Update 12:30 p.m.
WILLMAR -- An agent from the Bureau of Immigration and Customs Enforcement testified this morning that the boyfriend of Olga Marina Franco Del Cid was traced to a small village in Mexico and that federal officials were unable to secure a extradition warrant to bring him back to the U.S.
Franco faces 24 counts, including four charges criminal vehicular homicide for the deaths of four schoolchildren in the Feb. 19 school bus crash near Cottonwood. The Lyon County case has been moved to Willmar on a change of venue.
Franco's attorneys, lead by Manuel Guerrero, have been allowed to argue that the boyfriend, not Franco, was driving the minivan that crashed into the bus along state Highway 23.
Jeremy Christenson said that ICE agents used documents found during a search of Franco's trailer rented home in Minneota to correctly identify her and the boyfriend, Francisco Sangab-riel Mendoza, who had an alias of Samuel Rivera Melendrez. The agency secured an arrest warrant for Mendoza, on charges of aggravated identity theft, on Feb. 27.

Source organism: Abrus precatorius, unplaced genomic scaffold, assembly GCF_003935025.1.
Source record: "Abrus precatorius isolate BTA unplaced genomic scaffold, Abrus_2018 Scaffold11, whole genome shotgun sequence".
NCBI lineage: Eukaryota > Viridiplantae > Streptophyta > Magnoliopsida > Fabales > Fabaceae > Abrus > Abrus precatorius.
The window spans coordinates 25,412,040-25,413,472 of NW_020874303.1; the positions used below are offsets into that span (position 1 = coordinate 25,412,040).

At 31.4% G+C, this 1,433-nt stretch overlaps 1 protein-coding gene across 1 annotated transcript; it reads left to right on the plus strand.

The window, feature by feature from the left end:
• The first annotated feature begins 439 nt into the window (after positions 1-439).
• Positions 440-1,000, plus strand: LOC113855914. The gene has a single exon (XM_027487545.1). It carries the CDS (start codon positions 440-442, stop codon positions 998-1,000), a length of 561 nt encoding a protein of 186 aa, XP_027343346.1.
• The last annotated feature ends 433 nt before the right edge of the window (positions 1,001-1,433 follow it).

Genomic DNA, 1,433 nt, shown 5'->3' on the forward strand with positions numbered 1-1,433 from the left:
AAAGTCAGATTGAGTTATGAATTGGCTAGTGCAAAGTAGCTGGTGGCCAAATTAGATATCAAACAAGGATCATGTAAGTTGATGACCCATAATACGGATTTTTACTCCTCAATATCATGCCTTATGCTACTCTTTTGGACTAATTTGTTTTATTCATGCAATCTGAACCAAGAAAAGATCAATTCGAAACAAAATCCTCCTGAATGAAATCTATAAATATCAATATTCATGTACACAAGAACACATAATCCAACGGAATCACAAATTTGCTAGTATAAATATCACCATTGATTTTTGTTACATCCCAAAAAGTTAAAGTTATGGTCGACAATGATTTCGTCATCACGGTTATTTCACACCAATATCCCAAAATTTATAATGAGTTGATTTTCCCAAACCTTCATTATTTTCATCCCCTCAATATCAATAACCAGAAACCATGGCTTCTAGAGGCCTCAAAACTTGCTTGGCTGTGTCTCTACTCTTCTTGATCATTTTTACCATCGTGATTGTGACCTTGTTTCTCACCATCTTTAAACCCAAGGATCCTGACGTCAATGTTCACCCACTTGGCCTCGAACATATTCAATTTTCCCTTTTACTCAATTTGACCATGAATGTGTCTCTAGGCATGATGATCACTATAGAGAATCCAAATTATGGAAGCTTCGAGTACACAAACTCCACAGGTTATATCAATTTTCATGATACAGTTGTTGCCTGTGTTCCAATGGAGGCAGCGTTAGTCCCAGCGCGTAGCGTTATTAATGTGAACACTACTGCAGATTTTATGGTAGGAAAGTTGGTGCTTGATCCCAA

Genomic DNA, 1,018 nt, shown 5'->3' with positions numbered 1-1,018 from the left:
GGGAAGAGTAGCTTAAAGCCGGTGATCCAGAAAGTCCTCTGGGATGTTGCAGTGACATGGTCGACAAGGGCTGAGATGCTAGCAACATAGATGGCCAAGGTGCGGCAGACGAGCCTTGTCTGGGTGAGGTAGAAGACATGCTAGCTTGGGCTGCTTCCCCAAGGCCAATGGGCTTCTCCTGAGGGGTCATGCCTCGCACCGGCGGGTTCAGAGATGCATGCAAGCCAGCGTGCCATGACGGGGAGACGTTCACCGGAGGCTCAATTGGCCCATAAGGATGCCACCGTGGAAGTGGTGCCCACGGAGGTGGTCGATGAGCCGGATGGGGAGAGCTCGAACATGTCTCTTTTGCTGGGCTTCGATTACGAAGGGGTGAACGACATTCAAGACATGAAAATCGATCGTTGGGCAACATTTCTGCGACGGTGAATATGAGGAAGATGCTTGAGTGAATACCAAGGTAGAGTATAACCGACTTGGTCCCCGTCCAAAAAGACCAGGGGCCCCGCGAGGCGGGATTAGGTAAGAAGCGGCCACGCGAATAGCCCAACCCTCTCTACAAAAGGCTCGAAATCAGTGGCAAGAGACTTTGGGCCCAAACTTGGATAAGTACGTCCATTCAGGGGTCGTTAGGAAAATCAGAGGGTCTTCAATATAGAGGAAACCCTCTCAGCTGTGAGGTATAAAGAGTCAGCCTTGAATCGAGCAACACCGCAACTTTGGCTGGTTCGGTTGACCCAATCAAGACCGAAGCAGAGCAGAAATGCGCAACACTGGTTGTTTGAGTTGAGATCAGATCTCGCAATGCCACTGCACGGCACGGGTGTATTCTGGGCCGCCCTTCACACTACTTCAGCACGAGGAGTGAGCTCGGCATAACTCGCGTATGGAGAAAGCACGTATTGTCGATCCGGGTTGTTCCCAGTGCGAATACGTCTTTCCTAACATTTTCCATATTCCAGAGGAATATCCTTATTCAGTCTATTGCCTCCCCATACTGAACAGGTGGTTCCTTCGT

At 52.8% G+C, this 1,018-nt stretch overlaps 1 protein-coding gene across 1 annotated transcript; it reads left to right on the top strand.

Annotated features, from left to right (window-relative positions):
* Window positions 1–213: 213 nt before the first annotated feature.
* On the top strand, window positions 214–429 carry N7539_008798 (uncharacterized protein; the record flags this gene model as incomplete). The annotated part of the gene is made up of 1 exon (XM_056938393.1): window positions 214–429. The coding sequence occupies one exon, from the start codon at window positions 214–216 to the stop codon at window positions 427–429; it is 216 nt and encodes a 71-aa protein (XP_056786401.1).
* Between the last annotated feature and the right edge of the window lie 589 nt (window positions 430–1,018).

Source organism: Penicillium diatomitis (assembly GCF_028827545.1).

ICE agents and local law enforcement, plus agents in Chicago and Texas, were unable to locate the man, but received information that he had come to Willmar, informed his sister that he was in an accident and needed money to get to Brownsville, Texas. A cousin in Texas had received a call, traced to the Chicago area, from Mendoza, Christenson said.
Christenson also testified that the sister in Willmar had received a call from Mendoza on Feb. 26 that he was in Mexico in a village along the Gulf of Mexico.
In other testimony Friday morning, a forensic scientist for the Bureau of Criminal Apprehension testified that DNA samples taken from the airbags of the minivan did not match Franco's genetic profile. Rather, the samples revealed the DNA profile of an unidentified male, according to Amy Liberty.